They restructured all the compensation specialists (it's not difficult to find work as a payroll specialist, so they weren't waiting for a call to come back to work) and cut-over to the new system without running parallel. The data base for the old system had point-in-time data that couldn't be rolled-back to because the new system was in production for months before it really became apparent how farked it is. They couldn't re-mediate. It is a text-book case of terrible organizational change and project management, mostly because of political goals defining the triple constraint, rather than good project management.

I've followed this saga for a couple of years because a) i know Canadian public servants who were done-in by the new system (I used to be one, many years ago), b) I do enterprise project management, including HR/payroll, and c) right from the get-go IBM crushed their client, as usual, by claiming the change management process meant that they had delivered exactly what they were contracted to deliver, numerous change orders included. People really do need to get fired for hiring IBM.

IBM kills Global Technology and Global Business Services: It's all ‘IBM Services’ now

I'm Dugly

Itsy Bitsy Mismanagement

That is all.

Hawaiian fake nukes alert caused by fat-fingered fumble of garbage GUI

I'm Dugly

Re: Confirmation checkbox needed

Maybe better:

Send this message / Cancel this message

Rather than "Yes, cancel this message"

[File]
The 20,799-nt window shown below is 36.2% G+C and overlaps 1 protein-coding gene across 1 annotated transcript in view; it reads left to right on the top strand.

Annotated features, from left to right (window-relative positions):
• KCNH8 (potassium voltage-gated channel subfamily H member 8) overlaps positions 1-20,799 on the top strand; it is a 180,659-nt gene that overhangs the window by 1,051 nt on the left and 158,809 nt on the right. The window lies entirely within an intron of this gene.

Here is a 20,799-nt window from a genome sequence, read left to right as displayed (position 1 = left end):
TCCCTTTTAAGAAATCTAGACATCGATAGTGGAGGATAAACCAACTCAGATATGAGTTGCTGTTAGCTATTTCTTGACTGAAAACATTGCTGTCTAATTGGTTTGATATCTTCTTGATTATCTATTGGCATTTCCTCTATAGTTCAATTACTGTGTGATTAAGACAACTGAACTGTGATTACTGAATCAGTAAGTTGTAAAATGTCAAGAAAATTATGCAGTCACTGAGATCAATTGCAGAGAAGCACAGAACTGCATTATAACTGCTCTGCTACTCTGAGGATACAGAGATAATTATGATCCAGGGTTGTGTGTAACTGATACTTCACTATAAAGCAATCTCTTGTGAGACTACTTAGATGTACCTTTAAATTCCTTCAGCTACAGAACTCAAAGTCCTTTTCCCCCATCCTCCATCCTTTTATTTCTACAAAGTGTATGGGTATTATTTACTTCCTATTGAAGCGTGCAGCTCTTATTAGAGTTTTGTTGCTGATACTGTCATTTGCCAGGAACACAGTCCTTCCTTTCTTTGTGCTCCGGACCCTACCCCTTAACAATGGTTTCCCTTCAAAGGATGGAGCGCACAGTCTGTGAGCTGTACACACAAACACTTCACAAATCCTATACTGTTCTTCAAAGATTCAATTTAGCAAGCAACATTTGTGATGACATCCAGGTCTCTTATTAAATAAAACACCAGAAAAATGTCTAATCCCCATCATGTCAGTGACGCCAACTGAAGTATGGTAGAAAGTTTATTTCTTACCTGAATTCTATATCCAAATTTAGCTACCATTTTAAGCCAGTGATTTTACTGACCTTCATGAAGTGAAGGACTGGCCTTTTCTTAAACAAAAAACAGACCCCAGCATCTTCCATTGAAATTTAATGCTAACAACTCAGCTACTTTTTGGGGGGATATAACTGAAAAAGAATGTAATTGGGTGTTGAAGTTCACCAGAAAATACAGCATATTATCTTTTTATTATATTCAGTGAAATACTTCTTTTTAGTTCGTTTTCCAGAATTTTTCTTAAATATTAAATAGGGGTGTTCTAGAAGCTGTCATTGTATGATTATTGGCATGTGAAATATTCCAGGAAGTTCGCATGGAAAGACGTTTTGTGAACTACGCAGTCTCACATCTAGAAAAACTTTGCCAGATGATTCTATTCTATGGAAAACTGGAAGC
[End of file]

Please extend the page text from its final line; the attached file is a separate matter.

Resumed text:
Good lord, Kodak's stock is up 120 per cent. How? New film? Oh. It launched a crypto-coin

I'm Dugly

Re: Zombie brand

I thought that is the name of their new browser.

FBI says it can't unlock 8,000 encrypted devices, demands backdoors for America's 'public safety'

I'm Dugly

The least they could do for the Feebies

is offer their thoughts and prayers during this difficult time. But it's not the right time to talk about decryption.

IBM melts down fixing Meltdown as processes and patches stutter

I'm Dugly

Re: Incapacitated By Meltdown

Inshallah Bokrah Malesh

God Willing - Tomorrow - Nevermind

Microsoft adds nothing to new Semi-Annual Windows Server preview

I'm Dugly

Re: which version was that again ?

"After multiple partial downloads blow your ISP data allowances out of water"

Seriously? A data allowance? Do you live in your mom's basement? I paid $10 extra per month for unlimited for the first year, thereafter free as a customer loyalty bonus.

Oracle rival chides UK councils for pricey database indulgence

I'm Dugly

I had a municipal government client who hired a consultant, each year, to ensure they were paying Oracle correctly, i.e, not necessarily according to the invoice. This is a government with a gaggle of lawyers and professional procurement managers on the payroll.To me, this is the best example of the bizarre universe of software licensing: when you need outside expertise to decypher it for you.

The six simple questions Facebook refused to answer about its creepy suicide-detection AI

I'm Dugly

Re: Judging by..